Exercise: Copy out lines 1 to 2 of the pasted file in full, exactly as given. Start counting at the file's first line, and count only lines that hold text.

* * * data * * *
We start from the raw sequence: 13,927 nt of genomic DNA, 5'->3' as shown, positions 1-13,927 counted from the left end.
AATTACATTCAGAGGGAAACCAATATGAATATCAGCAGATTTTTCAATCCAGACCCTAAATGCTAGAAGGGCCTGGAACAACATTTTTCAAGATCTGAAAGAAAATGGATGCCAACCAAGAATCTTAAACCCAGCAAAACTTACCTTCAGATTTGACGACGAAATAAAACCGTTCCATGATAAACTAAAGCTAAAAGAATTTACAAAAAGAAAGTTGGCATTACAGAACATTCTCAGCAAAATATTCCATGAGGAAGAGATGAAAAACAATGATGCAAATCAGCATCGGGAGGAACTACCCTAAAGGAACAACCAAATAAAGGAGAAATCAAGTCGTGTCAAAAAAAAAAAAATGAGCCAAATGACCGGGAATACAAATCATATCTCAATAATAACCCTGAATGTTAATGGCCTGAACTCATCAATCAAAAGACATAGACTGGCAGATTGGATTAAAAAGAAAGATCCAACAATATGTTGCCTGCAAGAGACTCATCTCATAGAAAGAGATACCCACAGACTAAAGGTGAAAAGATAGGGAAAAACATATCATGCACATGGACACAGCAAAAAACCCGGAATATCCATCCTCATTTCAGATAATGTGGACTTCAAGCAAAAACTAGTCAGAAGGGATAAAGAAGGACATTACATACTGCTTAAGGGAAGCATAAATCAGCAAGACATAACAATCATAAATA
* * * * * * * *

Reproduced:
We start from the raw sequence: 13,927 nt of genomic DNA, 5'->3' as shown, positions 1-13,927 counted from the left end.
AATTACATTCAGAGGGAAACCAATATGAATATCAGCAGATTTTTCAATCCAGACCCTAAATGCTAGAAGGGCCTGGAACAACATTTTTCAAGATCTGAAAGAAAATGGATGCCAACCAAGAATCTTAAACCCAGCAAAACTTACCTTCAGATTTGACGACGAAATAAAACCGTTCCATGATAAACTAAAGCTAAAAGAATTTACAAAAAGAAAGTTGGCATTACAGAACATTCTCAGCAAAATATTCCATGAGGAAGAGATGAAAAACAATGATGCAAATCAGCATCGGGAGGAACTACCCTAAAGGAACAACCAAATAAAGGAGAAATCAAGTCGTGTCAAAAAAAAAAAAATGAGCCAAATGACCGGGAATACAAATCATATCTCAATAATAACCCTGAATGTTAATGGCCTGAACTCATCAATCAAAAGACATAGACTGGCAGATTGGATTAAAAAGAAAGATCCAACAATATGTTGCCTGCAAGAGACTCATCTCATAGAAAGAGATACCCACAGACTAAAGGTGAAAAGATAGGGAAAAACATATCATGCACATGGACACAGCAAAAAACCCGGAATATCCATCCTCATTTCAGATAATGTGGACTTCAAGCAAAAACTAGTCAGAAGGGATAAAGAAGGACATTACATACTGCTTAAGGGAAGCATAAATCAGCAAGACATAACAATCATAAATA